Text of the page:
SPECIAL REPORT: Gender equity is a key goal for major accounting firms but their track record is varied, especially in WA.
Gender equity is a key goal for major accounting firms but their track record is varied, especially in WA.
The appointment early this year of women as managing partners at two of the ‘big four’ accounting firms in Perth was both a positive signal and confirmation of a problem in the sector.
Business News reported at the time that, of the 86 accounting firms listed in the BNiQ Search Engine, only five had a female listed as their senior WA executive.
Looking closer at the issue for this feature, the big four firms are heading towards their gender equity goals (though not consistently), while mid-tier firms and small firms largely remain male bastions.
Nationally, the best performer is Deloitte, where 28.4 per cent of partners are female, higher than at any other firm (see table).
The laggard on this measure is EY, with 23.5 per cent of its Australian partners being female.
In WA there is a lot more variation.
All of the big four firms have set targets to support their gender equity and broader diversity goals.
PwC, for instance, has a 40/40/20 gender target for new partner admissions, with 40 per cent female, 40 per cent male and 20 per cent from a diverse cultural background.
It exceeded these targets in 2018, with 41 per cent of new partners being women and 29 per cent coming from a diverse cultural background.
This year it added a 50 per cent gender target for new promotions and lateral appointments at a director level.
Other measures include flexible work in all roles and 18 weeks parental leave.
Ms Tremain was the first woman to be appointed partner at a major WA firm, only 14 years ago, but said diversity was now ingrained in the firm.
“It’s part of the way we go about things,” Ms Tremain told Business News.
“Most importantly, we are keen to make sure we reflect our clients and what their needs are.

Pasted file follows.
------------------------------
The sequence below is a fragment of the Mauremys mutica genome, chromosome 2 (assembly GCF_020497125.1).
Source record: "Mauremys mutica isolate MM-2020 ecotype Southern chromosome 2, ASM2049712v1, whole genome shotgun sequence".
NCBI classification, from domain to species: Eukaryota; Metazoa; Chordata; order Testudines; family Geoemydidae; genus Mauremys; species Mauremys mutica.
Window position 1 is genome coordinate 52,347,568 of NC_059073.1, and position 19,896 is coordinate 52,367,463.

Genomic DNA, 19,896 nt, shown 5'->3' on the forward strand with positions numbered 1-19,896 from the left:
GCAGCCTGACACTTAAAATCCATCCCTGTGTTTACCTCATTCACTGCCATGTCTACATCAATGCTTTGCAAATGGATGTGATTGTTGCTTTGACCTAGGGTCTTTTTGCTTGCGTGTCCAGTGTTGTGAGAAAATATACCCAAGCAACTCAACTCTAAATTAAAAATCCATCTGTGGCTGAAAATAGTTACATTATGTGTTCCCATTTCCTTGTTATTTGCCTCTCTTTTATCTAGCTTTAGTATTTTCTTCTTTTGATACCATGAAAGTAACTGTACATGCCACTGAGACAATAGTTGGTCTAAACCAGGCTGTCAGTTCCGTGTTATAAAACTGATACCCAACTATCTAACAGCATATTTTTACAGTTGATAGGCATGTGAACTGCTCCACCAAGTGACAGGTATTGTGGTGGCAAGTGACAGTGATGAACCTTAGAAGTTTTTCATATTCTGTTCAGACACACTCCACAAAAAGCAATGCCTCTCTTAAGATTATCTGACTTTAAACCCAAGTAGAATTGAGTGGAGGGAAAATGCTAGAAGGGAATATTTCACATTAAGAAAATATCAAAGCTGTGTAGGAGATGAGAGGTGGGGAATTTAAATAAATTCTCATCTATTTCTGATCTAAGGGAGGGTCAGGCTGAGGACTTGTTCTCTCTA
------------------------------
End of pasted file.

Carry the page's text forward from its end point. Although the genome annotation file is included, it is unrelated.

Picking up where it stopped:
“That’s really the driver behind it; how do you bring the best solution, and to do that you need diverse talent.”
Deloitte’s first gender equality strategy was created in 2000.
The performance metrics for its business segment leaders include the number of women leaders, as well as the retention of women in their teams.
Managing partner WA Michael McNulty said the firm was aiming to improve on its recent achievements.
In WA, four of the 10 new partners this year were women, while 60 per cent of its graduate intake was female.
KPMG set its first female partner target in 2013 and since then has upped the target.
Its stated goal is to have 30 per cent female partners by the end of 2020, compared with 25.5 per cent currently.
Targets have also been established for female directors and senior managers.
KPMG’s initiatives include the Bird Walton program, named after famous aviatrix Nancy Bird Walton.
It aims to empower women with the confidence to take on more senior roles and equip partners with the skills to effectively sponsor and champion high potential females.
EY said 2018 was a landmark year for diversity and inclusion, despite lagging its peers on gender diversity at the partner level.
It highlighted that, for the first time in its history, the 12-member Oceania leadership team achieved its ambition of gender equality.
Another notable step this year was adopting a cultural diversity target of having 30 per cent of partners from culturally or linguistically diverse backgrounds by 2022.
EY also has a Reconnect recruitment program for women who have been out of the workplace for between two and 10 years.
It received 128 applications nationally last year, with half shortlisted for various roles, 20 taking a place in the program, and others hired directly into the business.
Most of the mid-tier firms and small firms have lower female representation.
“We’re not setting targets but we do want to see more women at senior levels,” he said.